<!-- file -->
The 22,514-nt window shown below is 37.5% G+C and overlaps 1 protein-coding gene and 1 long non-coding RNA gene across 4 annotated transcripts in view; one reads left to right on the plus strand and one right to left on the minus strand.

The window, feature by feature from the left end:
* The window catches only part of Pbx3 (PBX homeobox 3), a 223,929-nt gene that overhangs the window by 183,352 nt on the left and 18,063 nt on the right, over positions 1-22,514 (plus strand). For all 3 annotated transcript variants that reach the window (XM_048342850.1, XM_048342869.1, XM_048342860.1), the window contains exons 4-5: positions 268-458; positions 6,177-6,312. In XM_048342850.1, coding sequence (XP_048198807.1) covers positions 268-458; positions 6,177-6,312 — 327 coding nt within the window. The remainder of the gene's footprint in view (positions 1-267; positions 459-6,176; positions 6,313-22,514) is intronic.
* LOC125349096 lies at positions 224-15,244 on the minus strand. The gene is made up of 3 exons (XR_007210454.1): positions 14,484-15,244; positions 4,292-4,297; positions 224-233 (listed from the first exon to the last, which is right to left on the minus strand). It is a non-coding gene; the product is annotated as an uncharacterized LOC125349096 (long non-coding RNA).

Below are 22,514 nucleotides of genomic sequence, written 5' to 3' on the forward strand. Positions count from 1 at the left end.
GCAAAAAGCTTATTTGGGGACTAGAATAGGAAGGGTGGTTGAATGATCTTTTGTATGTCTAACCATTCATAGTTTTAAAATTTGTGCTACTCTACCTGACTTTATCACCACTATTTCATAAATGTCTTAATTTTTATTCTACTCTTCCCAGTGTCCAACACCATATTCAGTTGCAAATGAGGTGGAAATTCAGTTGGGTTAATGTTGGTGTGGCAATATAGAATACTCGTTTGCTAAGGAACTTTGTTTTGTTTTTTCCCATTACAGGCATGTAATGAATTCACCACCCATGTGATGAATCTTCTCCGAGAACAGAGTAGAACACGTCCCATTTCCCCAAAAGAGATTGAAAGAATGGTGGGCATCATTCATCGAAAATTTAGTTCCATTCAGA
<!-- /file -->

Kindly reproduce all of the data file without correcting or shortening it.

The 22,514-nt window shown below is 37.5% G+C and overlaps 1 protein-coding gene and 1 long non-coding RNA gene across 4 annotated transcripts in view; one reads left to right on the plus strand and one right to left on the minus strand.

The window, feature by feature from the left end:
* The window catches only part of Pbx3 (PBX homeobox 3), a 223,929-nt gene that overhangs the window by 183,352 nt on the left and 18,063 nt on the right, over positions 1-22,514 (plus strand). For all 3 annotated transcript variants that reach the window (XM_048342850.1, XM_048342869.1, XM_048342860.1), the window contains exons 4-5: positions 268-458; positions 6,177-6,312. In XM_048342850.1, coding sequence (XP_048198807.1) covers positions 268-458; positions 6,177-6,312 — 327 coding nt within the window. The remainder of the gene's footprint in view (positions 1-267; positions 459-6,176; positions 6,313-22,514) is intronic.
* LOC125349096 lies at positions 224-15,244 on the minus strand. The gene is made up of 3 exons (XR_007210454.1): positions 14,484-15,244; positions 4,292-4,297; positions 224-233 (listed from the first exon to the last, which is right to left on the minus strand). It is a non-coding gene; the product is annotated as an uncharacterized LOC125349096 (long non-coding RNA).

Below are 22,514 nucleotides of genomic sequence, written 5' to 3' on the forward strand. Positions count from 1 at the left end.
GCAAAAAGCTTATTTGGGGACTAGAATAGGAAGGGTGGTTGAATGATCTTTTGTATGTCTAACCATTCATAGTTTTAAAATTTGTGCTACTCTACCTGACTTTATCACCACTATTTCATAAATGTCTTAATTTTTATTCTACTCTTCCCAGTGTCCAACACCATATTCAGTTGCAAATGAGGTGGAAATTCAGTTGGGTTAATGTTGGTGTGGCAATATAGAATACTCGTTTGCTAAGGAACTTTGTTTTGTTTTTTCCCATTACAGGCATGTAATGAATTCACCACCCATGTGATGAATCTTCTCCGAGAACAGAGTAGAACACGTCCCATTTCCCCAAAAGAGATTGAAAGAATGGTGGGCATCATTCATCGAAAATTTAGTTCCATTCAGA